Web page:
Life on the Streets

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Life on the Streets

Quito, Ecuador

1/100s @ f/4 ISO 100 @ 125mm

Ah, street photography.  What more can I possibly say about this challenging and intimidating photographic genre?  For an admitted introvert like me it is probably the most difficult kind of photography to execute, I much prefer wildlife photography with its solitude and beauty.  Yet street photography keeps pulling me back with its:  bleakness, candidness and authenticity.

The ethos of street photography dictates that it must be:  candid, contextual and above all authentic.  What does all of that mean?  First it should be candid and not posed, second it should include some environmental context and third it must be authentic (it must be real). No Photoshop tricks in street photography.

Does this image respect the ethos?  I think it does.  I did not ask him to pose; in fact I was across the street and I’m not convinced he knew I was photographing him.  Even though he is looking straight into the lens I think he was watching me (in his mind’s eye) photograph something other than him.  He was interested in me, and what I was doing, rather than being concerned I was photographing him.

I included environmental context by shooting at the shorter end of my zoom range, 125mm rather than the longer 200mm maximum zoom limit.  I was able to include some of the street, the sidewalk and of course his background complete with graffiti.  More importantly I captured his entire cache of worldly belongings bundled up next to him.  He was truly living his Life on the Streets.  I composed this image almost entirely in-camera, and only cropped the final image to a more conventional ratio.

This scene is totally authentic, no Photoshop gimmicks whatsoever.  What you see is what there was.  I saw this gentlemen almost everyday for over two months.  This was his spot in the world, this was his life.  Like most good street photography this is very documentary in style.  Which raises an important question:  is it ethical to photograph people in dire circumstances?  I’ve addressed this question many times on this blog, and I’ve come to believe (personally) it all goes to motive.  I don’t photograph to exploit, I photograph to document.

Street photography is very controversial amongst photographers and people in general. Some think it serves an important purpose, others think it is an invasion of privacy.  Legally if a person is in a public venue there can be no real expectation of privacy, we all show up in photographs everyday.  That’s the legal definition, the moral and ethical definition is open to individual interpretation.  I’ve struggled with that question for years, and again I come back to motive.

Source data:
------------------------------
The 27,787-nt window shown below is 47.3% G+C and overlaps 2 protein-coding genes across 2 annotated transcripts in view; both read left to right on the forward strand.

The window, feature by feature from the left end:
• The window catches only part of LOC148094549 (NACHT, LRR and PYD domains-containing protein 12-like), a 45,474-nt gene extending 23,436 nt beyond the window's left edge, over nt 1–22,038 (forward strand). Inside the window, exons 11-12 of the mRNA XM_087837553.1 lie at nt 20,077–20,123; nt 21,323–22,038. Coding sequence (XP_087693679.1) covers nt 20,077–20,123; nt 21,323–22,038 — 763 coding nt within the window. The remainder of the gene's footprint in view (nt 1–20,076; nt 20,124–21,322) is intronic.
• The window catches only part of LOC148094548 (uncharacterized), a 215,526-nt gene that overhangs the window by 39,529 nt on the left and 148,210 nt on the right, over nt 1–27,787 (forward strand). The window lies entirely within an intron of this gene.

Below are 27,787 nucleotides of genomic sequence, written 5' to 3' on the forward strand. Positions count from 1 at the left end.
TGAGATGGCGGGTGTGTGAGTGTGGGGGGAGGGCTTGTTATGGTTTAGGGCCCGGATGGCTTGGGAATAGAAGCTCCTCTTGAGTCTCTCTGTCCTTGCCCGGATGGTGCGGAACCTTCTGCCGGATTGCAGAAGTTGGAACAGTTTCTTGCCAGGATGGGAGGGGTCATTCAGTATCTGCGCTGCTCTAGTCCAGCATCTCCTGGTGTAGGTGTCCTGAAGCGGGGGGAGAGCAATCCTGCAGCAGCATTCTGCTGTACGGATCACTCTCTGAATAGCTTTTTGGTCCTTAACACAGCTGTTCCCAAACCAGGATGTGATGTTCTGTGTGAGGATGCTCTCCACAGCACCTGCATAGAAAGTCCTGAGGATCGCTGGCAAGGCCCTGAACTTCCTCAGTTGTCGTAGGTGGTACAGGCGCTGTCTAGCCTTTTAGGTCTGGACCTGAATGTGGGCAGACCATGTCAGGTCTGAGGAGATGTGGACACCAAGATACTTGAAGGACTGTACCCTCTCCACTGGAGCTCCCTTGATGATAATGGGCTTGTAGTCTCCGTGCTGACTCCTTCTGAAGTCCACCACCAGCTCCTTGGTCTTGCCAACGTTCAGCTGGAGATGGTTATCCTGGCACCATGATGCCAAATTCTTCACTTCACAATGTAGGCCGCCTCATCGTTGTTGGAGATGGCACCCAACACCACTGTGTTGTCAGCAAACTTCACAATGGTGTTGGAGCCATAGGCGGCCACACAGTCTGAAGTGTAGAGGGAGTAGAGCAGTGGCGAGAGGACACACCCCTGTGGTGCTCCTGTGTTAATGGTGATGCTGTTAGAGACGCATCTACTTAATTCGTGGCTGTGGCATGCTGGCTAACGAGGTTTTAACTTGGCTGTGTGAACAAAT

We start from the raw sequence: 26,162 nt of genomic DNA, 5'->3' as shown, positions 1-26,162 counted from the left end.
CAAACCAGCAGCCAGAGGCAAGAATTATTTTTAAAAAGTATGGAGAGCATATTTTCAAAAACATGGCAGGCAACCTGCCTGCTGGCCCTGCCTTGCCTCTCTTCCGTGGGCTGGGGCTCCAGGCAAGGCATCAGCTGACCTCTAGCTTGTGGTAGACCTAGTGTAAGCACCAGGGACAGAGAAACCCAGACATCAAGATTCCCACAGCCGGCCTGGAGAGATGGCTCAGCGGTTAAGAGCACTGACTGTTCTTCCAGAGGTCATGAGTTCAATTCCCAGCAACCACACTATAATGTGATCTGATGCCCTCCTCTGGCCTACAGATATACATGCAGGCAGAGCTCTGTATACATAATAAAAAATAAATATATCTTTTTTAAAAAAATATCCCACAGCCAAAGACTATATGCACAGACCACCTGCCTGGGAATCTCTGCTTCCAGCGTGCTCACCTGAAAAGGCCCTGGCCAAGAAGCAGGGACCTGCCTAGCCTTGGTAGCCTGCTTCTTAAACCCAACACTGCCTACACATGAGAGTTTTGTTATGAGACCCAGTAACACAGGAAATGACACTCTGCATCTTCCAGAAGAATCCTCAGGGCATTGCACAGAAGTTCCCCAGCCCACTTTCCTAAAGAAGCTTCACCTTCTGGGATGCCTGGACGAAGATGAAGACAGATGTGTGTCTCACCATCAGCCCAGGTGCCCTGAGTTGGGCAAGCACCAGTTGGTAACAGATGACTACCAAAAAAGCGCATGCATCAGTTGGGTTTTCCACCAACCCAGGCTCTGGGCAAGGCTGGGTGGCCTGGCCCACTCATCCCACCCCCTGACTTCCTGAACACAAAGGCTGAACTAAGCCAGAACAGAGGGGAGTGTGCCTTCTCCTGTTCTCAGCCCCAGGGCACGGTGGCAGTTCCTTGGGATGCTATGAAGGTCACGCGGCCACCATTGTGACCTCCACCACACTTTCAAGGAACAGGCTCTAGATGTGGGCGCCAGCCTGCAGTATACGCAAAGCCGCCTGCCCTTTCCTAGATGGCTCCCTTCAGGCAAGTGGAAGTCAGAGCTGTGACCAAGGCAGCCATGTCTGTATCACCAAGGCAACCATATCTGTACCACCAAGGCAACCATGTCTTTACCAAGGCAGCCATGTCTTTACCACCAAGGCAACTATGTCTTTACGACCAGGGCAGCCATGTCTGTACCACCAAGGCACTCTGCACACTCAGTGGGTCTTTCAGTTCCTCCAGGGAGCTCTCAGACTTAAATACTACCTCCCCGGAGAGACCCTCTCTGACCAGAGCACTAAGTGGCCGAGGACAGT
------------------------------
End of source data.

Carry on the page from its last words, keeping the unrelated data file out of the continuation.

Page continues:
I am pretty much a traditionalist when it comes to street photography.  My images are almost always shot in black & white (over 95% of the time), they tend to be gritty and they usually have a lot of contrast in them.  The blacks are truly black, and the whites are truly white.  I do that in Photoshop post-processing, and it’s not a gimmick.  This is a technique refined in the old “wet” dark rooms of yesteryear, and now replicated in the “dry” digital dark rooms of:  Photoshop, Lightroom and Photoshop Elements.  I will also use dodging and burning to enhance the final image.

I like my images to be critically sharp, “Tack-sharp” as we photographers are wont to say.  I shot this particular scene with my Canon EF 70-200mm f/4L USM telephoto zoom lens, which is renowned for its crispness.  I also shot at ISO 100 ensuring extremely high image resolution, and because I composed in-camera I only had to crop slightly in post (thus maintaining the high-resolution I had achieved).  I think this is a very good example of what street photography is supposed to be.

I challenge my fellow photographers, both amateur and professional, to give street photography a try if you haven’t already done so.  It will challenge you, it will intimidate you and it may even scare the hell out of you, but it is a worthwhile photographic exercise.  It will improve your overall skill level, and it will force you to see things in a different light, both literally and figuratively.  Typically street photography presents its best opportunities in large cities and urban environments, though not always.  And you are often forced to “see” people who usually remain invisible to us.

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Stephen F. Dennstedt

Photographer, Writer and World Traveler

Currently in South America 

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